The General Assembly is halfway through the budget process -- Monday the Senate passed the spending package for next year and ow it begins its journey through the House. But the budget may meet more opposition here than it did in the Senate.
The budget cleared the Senate yesterday with only minor changes. Five senators – three Republicans and two Democrats – voted against it, a much smaller opposition than in recent years. Assistant House majority leader Mark Waller says Senate Democrats honored their end of the budget arrangement and he doesn't expect his party to propose too many changes to the package.
WALLER: "This year everybody has had a seat at the table. We've worked out a good bipartisan budget solution, and I think we have a good bipartisan budget solution. We're going to vote for that."
House Republicans won several concessions in this budget. The package reinstates around $25 million in tax breaks for agricultural products and software. And it doesn't touch most of the money in the state's cash funds; those are accounts supported by various user fees. That's something House Democrats say is a mistake. Minority leader Sal Pace says his party may try to amend the budget to take money from marijuana license fees and other funds to support education.
PACE: "I don't believe in sacred cows, there shouldn't be any sacred cows right now."
Pace is most concerned about the budget's quarter billion dollar cut to schools. That reduction is smaller than what the governor originally proposed, but House Democrats feel it's still too large.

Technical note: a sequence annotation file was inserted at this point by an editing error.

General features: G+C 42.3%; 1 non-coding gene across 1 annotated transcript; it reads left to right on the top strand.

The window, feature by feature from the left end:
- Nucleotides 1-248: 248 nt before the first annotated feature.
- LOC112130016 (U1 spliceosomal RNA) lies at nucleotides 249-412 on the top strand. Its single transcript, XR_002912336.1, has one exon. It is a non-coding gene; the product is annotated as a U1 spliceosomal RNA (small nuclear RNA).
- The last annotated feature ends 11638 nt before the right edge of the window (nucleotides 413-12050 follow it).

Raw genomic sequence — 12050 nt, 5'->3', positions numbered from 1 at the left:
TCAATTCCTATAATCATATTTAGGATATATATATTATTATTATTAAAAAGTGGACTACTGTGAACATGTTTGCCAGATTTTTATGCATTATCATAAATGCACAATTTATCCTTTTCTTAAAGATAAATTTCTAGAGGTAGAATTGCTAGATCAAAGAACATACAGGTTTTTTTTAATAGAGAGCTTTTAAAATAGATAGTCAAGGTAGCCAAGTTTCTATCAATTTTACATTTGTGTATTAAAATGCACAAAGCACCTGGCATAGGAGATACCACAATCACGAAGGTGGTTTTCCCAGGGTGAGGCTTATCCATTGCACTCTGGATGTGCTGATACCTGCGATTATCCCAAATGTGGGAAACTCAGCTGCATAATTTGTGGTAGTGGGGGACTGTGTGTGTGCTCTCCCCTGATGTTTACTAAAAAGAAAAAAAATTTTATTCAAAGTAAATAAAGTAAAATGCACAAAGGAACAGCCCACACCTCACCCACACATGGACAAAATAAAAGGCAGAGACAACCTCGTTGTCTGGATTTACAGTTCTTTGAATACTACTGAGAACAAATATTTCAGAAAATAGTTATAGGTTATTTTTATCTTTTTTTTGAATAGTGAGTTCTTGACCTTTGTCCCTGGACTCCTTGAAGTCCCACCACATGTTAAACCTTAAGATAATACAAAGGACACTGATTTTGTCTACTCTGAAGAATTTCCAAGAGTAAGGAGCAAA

PACE: "It's our right in the House to try to amend the state budget. I don't see that as doing anything that's wrong or obstructionist. It's just us doing our part to represent the citizens of Colorado and the values of the citizens of Colorado."
However, Democrats' amendments aren't likely to get very far; the party would have to win over a couple of Republicans to pass anything. And even then, those amendments would likely be stripped off when the budget goes to conference committee. That's because the committee is usually made up of the same lawmakers who wrote the original budget, and they don't like changing it. Republican Representative Cheri Gerou is one of them. She's happy the end of the budget process is in sight, after weeks of grueling negotiations.
GEROU: "I feel taller, younger, and better looking this week than I did. Three weeks ago I was pretty depressed. It was a very tough process. But the end result I think everybody's pleased with."
House Democrats might not agree with that statement. The depths of their displeasure will become clear later this week. The parties meet separately today to discuss possible amendments. Floor debate on the budget starts Wednesday.